Big-hitting DeChambeau remains in contention at U.S. Open

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Associated Press

Bryson DeChambeau, of the United States, checks his lie on the 15th green during the third round of the US Open Golf Championship, Saturday, Sept. 19, 2020, in Mamaroneck, N.Y. (AP Photo/John Minchillo)

Bryson DeChambeau launched a towering drive on the 14th hole and watched it sail well left into Winged Foot's deep, gnarled rough.

“Dude, I can't stop over drawing it,” he told his caddie.

Maybe, but he and his rebuilt body can certainly overpower it.

Using a combination of muscle and mind, DeChambeau carved out an even-par 70 Saturday in the third round of the U.S. Open to remain in contention for his his first major championship. Golf's biggest bruiser was 3 under, two shots behind leader Matthew Wolff heading into the final round Sunday.

“The round today was a huge battle,” DeChambeau said. I was proud of the way I persevered out there today. It was difficult, especially when you’re not hitting it straight in the fairway. For me it felt like I kept myself in it, scrambled really well."

Known for his analytical approach to golf, DeChambeau spent the PGA Tour's pandemic shutdown adding 40 pounds of muscle and began hitting moon-shot drives upon his return. He led the PGA Tour in driving distance at 322.1 yards last season and used his newfound power to win the Rocket Mortgage Classic in early July.

DeChambeau was in contention Sunday at the PGA Championship before finishing fourth and was 22nd in the 2020 FedEx Cup standings.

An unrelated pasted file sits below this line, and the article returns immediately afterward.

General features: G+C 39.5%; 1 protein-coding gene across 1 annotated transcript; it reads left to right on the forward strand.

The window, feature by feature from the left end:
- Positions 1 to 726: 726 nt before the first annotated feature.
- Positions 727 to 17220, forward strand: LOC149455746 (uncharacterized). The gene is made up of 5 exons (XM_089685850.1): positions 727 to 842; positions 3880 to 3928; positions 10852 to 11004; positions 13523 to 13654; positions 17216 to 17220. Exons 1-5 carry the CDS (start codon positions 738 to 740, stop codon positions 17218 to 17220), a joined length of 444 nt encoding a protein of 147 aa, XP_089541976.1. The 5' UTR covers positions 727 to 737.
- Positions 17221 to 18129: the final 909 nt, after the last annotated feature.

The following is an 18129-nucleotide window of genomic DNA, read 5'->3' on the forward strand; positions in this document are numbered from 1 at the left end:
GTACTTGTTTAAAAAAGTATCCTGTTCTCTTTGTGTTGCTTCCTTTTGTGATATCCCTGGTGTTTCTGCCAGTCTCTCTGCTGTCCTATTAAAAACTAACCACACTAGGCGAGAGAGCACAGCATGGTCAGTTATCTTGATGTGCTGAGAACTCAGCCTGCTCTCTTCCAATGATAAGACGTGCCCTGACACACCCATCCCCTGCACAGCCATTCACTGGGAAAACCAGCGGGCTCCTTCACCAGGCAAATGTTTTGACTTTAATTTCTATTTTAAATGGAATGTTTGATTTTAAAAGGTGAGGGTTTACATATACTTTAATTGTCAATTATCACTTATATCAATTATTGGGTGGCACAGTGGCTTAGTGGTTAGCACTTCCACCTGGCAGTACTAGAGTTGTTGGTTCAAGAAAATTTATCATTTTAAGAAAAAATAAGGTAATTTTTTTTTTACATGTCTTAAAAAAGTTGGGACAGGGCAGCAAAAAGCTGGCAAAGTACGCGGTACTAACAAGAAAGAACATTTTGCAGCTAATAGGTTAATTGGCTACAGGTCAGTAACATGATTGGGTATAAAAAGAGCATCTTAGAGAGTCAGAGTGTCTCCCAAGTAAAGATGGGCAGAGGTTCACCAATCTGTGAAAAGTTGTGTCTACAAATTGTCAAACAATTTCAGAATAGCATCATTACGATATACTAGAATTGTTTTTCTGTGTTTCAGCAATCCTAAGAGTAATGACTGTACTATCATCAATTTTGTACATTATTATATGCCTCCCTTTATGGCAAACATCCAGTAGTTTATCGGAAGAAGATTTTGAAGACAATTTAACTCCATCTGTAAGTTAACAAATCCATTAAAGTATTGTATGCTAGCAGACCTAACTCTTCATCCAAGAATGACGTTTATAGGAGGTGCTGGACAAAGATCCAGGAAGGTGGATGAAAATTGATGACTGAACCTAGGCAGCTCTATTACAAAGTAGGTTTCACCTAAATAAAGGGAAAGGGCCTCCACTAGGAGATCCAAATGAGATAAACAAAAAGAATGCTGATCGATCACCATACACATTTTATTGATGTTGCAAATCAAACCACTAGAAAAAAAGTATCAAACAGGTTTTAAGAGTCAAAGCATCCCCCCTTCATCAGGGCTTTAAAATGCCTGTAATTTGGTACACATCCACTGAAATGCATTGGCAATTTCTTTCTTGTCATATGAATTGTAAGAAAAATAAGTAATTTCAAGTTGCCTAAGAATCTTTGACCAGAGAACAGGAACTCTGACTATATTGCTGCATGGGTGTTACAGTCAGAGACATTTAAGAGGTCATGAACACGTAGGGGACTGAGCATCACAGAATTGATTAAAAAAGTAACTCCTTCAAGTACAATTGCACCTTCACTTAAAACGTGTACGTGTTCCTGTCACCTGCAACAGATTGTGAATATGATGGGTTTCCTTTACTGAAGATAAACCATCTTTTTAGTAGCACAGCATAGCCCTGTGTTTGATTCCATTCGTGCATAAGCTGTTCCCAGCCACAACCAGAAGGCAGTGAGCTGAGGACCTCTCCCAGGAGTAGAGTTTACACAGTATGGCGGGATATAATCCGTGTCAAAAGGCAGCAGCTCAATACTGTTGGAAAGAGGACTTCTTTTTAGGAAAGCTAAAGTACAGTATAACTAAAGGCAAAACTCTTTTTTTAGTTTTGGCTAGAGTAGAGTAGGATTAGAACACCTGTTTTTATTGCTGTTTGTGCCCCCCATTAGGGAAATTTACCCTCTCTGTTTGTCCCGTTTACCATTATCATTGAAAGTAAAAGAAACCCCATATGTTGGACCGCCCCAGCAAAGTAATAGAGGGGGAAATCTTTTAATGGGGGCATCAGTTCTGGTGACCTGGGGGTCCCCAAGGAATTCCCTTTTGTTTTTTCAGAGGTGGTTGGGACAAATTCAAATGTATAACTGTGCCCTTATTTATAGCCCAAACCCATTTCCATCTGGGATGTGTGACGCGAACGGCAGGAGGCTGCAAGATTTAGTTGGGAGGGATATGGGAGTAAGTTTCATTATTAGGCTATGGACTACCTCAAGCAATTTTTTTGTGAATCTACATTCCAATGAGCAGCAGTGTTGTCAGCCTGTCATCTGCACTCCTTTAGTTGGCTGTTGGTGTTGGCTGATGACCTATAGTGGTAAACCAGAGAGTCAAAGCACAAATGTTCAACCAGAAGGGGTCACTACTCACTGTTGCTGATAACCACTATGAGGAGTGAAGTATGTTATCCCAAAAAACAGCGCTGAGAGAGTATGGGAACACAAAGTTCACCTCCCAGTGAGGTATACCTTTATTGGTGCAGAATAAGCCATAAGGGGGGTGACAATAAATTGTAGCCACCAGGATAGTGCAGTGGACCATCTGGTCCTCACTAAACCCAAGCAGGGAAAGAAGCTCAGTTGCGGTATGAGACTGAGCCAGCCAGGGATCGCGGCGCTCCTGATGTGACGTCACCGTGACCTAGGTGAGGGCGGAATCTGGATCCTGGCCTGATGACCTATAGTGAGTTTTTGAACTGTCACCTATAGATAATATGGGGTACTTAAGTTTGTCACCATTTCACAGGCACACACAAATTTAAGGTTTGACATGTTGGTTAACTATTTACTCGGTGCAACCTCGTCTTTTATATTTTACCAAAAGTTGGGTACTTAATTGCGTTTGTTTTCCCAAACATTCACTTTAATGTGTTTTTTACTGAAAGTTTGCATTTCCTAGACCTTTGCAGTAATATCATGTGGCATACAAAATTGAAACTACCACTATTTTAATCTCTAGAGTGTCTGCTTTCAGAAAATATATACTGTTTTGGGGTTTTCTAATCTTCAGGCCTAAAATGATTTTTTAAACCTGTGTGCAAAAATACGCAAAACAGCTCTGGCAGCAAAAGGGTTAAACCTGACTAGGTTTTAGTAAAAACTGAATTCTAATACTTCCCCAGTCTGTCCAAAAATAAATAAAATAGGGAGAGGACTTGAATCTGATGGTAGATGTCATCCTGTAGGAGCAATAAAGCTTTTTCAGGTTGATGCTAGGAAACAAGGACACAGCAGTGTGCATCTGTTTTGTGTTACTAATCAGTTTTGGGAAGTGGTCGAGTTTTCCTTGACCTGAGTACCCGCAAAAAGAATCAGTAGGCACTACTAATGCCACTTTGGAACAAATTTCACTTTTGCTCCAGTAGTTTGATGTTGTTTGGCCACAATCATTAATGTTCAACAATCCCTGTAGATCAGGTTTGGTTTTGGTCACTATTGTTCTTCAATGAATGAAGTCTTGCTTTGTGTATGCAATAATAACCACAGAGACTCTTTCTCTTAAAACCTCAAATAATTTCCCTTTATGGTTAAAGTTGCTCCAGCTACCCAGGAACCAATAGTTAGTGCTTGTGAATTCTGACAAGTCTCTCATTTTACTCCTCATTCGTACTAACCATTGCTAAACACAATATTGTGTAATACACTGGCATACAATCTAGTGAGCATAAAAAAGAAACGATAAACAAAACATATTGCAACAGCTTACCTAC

The beefier bomber from central California said he would stick to his big-armed guns at the U.S. Open, blasting drivers despite Winged Foot's winding doglegs and lucky-to-find-the-ball rough.

DeChambeau hit half the fairways in each of his first two rounds to enter the third round in good position at 1 under.

Once moving day started, so did the hooks.

DeChambeau opened with a three putt on the first hole and pulled his second tee shot left, leading to a second straight bogey. He pulled his tee shot well left on the par-3 third, but got up and down with a nifty pitch shot banked off a huge slope.

Two more tee shots sailed left on Nos. 4 and 8, and by the time he hit the big hook on No. 14, DeChambeau was exasperated.

“Today was pathetic and it needs to get better if I’m going to win the U.S. Open," he said.

He never let it get to him.

Like he did at Nos. 4 and 8, DeChambeau was able to muscle the ball out of the rough to a decent spot and save par on No. 14. He made par from a fairway bunker on 15 and, after a 347-yard tee shot, made an 11-foot birdie putt on No. 16.

The next tee shot went a mere-for-him 329 yards and he converted that into a seven-foot birdie putt.

DeChambeau went against the long grain on No. 18 and paid for it when a hybrid landed weakly in the rough to the right. He was unable to hack the ball over the huge slope at the front of the green and watched a nine-foot par putt just slide by the hole.

“I’ve just got to hit a better hybrid,” he said. "I did not. Just started out to the right and didn’t draw it back."

Even with the slipup on 18, DeChambeau has put himself in position to prove his bully ball approach to golf works under major pressure.

His old scientific method had mixed results in previous majors; he missed the cut six times in 14 attempts with a high finish of a tie for 15th at the 2016 U.S Open.

The new plan of attack, mixing brawn with the brains, worked out pretty well at Harding Park at last month's PGA Championship.

Now it's time for DeChambeau to take a big swing at the next step.